One of Thomas Hardy's most powerful works, The Return of the Native centers famously on Egdon Heath, the wild, haunted Wessex moor that D. H. Lawrence called "the real stuff of tragedy." The heath's changing face mirrors the fortunes of the farmers, inn-keepers, sons, mothers, and lovers who populate the novel. The "native" is Clym Yeobright, who comes home from a cosmopolitan life in Paris. He; his cousin Thomasin; her fiancé, Damon Wildeve; and the willful Eustacia Vye are the protagonists in a tale of doomed love, passion, alienation, and melancholy as Hardy brilliantly explores that theme so familiar throughout his fiction: the diabolical role of chance in determining the course of a life.
As Alexander Theroux asserts in his Introduction, Hardy was "committed to the deep expression of [nature's] ironic chaos and strange apathy, even hostility, toward man."
About the Author
Thomas Hardy (1840 1928), enduring author of the twentieth century, wrote the classics Jude the Obscure, Tess of the d'Urbervilles, Far from the Madding Crowd, The Return of the Native, The Mayor of Casterbridge, and many other works.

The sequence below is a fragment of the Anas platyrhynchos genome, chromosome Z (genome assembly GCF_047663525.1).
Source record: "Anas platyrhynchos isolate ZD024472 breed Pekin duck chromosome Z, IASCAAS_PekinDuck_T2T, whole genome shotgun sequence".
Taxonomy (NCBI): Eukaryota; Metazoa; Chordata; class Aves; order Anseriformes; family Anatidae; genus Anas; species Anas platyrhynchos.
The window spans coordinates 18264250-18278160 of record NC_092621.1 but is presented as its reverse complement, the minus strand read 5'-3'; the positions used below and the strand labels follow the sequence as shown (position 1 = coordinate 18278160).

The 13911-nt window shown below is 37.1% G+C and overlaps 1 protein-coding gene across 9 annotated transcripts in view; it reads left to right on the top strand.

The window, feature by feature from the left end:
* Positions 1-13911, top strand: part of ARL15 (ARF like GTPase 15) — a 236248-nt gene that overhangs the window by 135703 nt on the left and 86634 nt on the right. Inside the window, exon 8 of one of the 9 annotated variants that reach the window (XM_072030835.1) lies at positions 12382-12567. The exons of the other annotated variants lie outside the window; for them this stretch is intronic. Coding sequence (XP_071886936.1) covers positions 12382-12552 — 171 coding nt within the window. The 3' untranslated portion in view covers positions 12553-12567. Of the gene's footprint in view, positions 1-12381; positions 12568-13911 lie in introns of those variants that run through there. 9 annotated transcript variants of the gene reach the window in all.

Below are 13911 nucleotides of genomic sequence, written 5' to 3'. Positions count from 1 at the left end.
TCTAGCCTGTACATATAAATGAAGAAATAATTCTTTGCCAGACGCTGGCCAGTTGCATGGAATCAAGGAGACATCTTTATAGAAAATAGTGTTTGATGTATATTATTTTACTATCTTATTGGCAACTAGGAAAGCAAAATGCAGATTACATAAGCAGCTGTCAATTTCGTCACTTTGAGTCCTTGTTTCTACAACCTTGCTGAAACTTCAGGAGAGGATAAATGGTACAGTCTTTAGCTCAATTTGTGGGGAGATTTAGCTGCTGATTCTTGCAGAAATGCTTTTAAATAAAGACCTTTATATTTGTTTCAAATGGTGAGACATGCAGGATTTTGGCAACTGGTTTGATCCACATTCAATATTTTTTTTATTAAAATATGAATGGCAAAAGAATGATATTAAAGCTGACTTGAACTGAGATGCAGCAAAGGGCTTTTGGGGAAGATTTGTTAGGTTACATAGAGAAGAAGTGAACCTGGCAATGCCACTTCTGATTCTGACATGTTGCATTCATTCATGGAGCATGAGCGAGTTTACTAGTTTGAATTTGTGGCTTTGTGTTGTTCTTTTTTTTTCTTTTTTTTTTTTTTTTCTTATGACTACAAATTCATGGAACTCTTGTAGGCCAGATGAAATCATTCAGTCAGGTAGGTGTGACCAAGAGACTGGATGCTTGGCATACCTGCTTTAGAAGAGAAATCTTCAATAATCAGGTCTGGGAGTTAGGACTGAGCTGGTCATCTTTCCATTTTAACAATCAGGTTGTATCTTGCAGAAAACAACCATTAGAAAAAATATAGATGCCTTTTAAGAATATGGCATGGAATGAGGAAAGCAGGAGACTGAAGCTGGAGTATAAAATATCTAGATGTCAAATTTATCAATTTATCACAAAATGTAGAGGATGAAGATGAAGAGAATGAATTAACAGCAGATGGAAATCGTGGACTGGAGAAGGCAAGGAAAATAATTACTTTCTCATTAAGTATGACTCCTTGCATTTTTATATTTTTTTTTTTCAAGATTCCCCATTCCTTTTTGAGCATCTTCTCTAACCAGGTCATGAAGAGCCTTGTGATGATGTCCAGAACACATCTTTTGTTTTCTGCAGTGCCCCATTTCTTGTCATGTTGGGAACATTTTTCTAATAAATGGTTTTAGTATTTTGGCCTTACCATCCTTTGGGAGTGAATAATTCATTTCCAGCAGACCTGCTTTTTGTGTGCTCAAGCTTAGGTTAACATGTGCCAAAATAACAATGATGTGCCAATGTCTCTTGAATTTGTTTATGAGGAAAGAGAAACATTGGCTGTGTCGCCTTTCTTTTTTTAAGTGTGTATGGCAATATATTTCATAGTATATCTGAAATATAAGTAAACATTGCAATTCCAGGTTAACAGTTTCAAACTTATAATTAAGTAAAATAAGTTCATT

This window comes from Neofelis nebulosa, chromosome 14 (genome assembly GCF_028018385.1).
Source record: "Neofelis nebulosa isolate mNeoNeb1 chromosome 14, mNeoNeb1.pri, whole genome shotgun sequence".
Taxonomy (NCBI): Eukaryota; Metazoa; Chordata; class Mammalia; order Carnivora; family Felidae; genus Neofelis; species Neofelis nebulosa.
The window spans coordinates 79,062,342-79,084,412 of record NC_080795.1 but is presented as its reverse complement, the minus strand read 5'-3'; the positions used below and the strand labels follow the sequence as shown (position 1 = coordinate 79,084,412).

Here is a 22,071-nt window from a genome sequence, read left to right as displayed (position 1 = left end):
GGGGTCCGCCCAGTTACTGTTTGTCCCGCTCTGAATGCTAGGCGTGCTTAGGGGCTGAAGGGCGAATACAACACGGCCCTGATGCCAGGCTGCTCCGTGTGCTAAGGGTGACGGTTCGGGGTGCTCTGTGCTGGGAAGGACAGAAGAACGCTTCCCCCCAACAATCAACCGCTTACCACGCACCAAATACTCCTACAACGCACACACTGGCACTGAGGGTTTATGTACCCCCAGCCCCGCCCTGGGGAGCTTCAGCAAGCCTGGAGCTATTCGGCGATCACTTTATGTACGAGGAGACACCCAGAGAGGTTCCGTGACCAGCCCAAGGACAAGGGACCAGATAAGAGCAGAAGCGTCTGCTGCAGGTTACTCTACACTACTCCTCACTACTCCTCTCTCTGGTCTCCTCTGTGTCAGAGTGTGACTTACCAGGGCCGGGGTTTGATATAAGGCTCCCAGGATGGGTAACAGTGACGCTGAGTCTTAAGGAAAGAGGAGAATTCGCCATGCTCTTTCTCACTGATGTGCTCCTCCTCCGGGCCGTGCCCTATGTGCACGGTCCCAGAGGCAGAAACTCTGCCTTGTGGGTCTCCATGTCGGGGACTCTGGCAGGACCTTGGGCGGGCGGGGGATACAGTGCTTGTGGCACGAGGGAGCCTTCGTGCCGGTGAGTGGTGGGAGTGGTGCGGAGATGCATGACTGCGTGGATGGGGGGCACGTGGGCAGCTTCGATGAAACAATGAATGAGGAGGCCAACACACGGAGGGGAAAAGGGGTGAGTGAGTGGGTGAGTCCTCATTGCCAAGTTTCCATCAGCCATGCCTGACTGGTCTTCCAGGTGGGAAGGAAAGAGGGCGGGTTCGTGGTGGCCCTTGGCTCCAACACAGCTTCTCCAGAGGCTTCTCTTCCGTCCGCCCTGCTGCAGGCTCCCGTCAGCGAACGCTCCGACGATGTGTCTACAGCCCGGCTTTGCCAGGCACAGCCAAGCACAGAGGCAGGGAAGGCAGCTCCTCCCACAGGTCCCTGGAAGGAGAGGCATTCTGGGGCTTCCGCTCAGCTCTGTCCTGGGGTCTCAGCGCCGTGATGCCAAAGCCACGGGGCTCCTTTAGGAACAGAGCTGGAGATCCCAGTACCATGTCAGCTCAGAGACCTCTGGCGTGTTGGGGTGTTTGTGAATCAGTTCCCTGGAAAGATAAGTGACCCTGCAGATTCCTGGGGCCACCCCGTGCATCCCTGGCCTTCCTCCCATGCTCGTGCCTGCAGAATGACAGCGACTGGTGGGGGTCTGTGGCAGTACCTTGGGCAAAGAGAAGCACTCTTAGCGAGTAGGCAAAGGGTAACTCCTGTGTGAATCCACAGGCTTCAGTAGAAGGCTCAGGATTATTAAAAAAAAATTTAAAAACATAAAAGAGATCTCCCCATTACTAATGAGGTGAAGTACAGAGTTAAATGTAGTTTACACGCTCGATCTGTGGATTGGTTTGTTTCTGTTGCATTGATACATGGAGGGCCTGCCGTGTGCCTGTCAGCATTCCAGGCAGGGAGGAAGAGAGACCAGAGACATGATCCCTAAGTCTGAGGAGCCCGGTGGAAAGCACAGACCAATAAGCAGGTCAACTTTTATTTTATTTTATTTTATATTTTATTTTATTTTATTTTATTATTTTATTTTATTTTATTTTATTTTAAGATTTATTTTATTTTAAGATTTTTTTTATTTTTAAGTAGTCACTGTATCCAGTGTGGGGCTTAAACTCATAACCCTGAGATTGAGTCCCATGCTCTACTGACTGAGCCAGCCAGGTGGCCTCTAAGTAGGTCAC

Alexander Theroux is an award-winning novelist, poet and teacher whose prose works include Laura Warholic or, The Sexual Intellectual, Estonia, and the two artist monographs The Strange Case of Edward Gorey and The Enigma of Al Capp. His novel Darconville s Cat was chosen by Anthony Burgess as one of the 99 greatest post-war novels. He lives in Massachusetts with his wife Sarah-Son Theroux.
"This is the quality Hardy shares with the great writers...this setting behind the small action the terrific action of unfathomed nature."
--D. H. Lawrence